Some planetary systems just aren't into heavy metal

Some planetary systems just aren't into heavy metal
An Illustration of a compact, multi-planet system. Researchers have found that such systems are more likely to form around stars with lower amounts of heavy elements than our own Sun. Credit: Michael S. Helfenbein/Yale University

Small planetary systems with multiple planets are not fans of heavy metal—think iron, not Iron Maiden—according to a new Yale University study.

Researchers at Yale and the Flatiron Institute have discovered that compact, multiple-planet systems are more likely to form around that have lower amounts of heavy elements than our own Sun. This runs counter to a good deal of current research, which has focused on stars with higher metallicity.

The research team looked at 700 stars and their surrounding for the study, which appears in The Astrophysical Journal Letters. The researchers considered any element heavier than helium—including , silicon, magnesium, and carbon—as a heavy metal.

"We used iron as a proxy," said lead author John Michael Brewer, a postdoctoral researcher at Yale who works with astronomy professor Debra Fischer. "These are all elements that make up the rocks in small, ."

Brewer said an abundance of compact, multi-planet systems around low-metallicity stars suggests several things.

First, he said, it may indicate that there are many more of these systems than previously assumed. Until recently, research instruments have not had the necessary precision to detect smaller planets and instead focused on detecting larger planets. Now, with the advent of technology such as the Extreme Precision Spectrometer (EXPRES) developed by Fischer's team at Yale, researchers will be able to find smaller planets.

In addition, Brewer said, the new study suggests that small planetary systems may be the earliest type of planetary system, making them an ideal place to search for life on other planets. "Low-metallicity stars have been around a lot longer," Brewer said. "That's where we'll find the first planets that formed."

Fischer, who is a co-author of the study, demonstrated in 2005 that higher metallicity in stars increased the probability of forming large, Jupiter-like planets. This provided strong support to the core-accretion model for gas giant planet formation and established this as the leading mechanism for planet formation.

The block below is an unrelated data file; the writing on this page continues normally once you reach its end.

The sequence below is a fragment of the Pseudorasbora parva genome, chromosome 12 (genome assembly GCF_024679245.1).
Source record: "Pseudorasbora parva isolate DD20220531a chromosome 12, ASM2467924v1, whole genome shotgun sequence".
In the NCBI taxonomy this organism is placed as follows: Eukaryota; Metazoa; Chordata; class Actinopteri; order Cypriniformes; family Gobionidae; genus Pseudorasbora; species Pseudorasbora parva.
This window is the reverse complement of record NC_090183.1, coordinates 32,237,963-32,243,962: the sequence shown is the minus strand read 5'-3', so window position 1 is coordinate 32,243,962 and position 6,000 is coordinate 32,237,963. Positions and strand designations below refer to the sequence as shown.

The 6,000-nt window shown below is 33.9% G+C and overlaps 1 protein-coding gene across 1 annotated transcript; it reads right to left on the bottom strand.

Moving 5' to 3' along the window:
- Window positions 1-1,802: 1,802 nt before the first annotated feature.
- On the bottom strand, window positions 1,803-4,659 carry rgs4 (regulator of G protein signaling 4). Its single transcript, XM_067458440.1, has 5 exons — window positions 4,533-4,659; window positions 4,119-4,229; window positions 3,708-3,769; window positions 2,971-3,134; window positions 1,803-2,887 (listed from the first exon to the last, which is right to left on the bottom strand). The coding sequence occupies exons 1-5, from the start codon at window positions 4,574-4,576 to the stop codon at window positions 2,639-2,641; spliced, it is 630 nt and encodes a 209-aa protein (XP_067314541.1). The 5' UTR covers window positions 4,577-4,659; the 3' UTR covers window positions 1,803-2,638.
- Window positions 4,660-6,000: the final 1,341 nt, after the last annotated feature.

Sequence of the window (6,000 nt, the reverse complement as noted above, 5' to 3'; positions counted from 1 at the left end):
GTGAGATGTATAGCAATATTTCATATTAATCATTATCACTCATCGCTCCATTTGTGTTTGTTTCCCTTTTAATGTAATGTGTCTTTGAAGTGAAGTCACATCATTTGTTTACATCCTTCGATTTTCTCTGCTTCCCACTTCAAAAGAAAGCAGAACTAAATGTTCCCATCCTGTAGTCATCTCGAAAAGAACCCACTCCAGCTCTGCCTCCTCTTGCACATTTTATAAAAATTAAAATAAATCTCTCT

Understanding the formation of smaller planets has been more elusive.

"Our surprising result, that compact systems of multiple, small planets are more likely around lower metallicity stars suggests a new, important clue in understanding the most common type of planetary system in our galaxy," said co-author Songhu Wang, a 51 Pegasi b Fellow at Yale.

Another tantalizing possibility to explore, according to the researchers, is the connection between iron and silicon in the birth of planets. The new study shows a high silicon-to-iron ratio in stars with lower metallicity.

"Silicon could be the secret ingredient," Fischer said. "The ratio of silicon to iron is acting as a thermostat for . As the ratio increases, nature is dialing up the formation of small, rocky planets."

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Journal information: Astrophysical Journal Letters

Provided by Yale University
Citation: Some planetary systems just aren't into heavy metal (2018, October 24) retrieved 19 October 2019 from
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Oct 24, 2018
Perhaps this is back-to-front ?
If higher metallicity forms bigger planets, are they not more likely to scatter, eject and/or swallow smaller ? As yet, we only see the survivors...

Oct 25, 2018
I just realized. Considering the erratic highly energized X-Ray flares from young, small stars?

And the odds are, that the orbiting planets will be lacking iron cores? Thus no protective magnetic field? Can a Silicon core produce a magnetic field?

Planets close enough to be in their System's goldilocks zone are going to take quite a beating before their first billion years.

What a waste. More of those Stupid Design failures.

Oct 26, 2018
is the connection between iron and silicon in the birth of planets

Depends on the size of the initial gas cloud that collapsed. The bigger the cloud, the more energy released and thus heavier elements.

Oct 26, 2018
I thought nucleosynthesis, transmutation of elements, only occurs as part of a Star's fusion cycle?

I thought the produced elements could collect into clouds of different chemical mixtures and mineral combinations? From elements expelled by novae?

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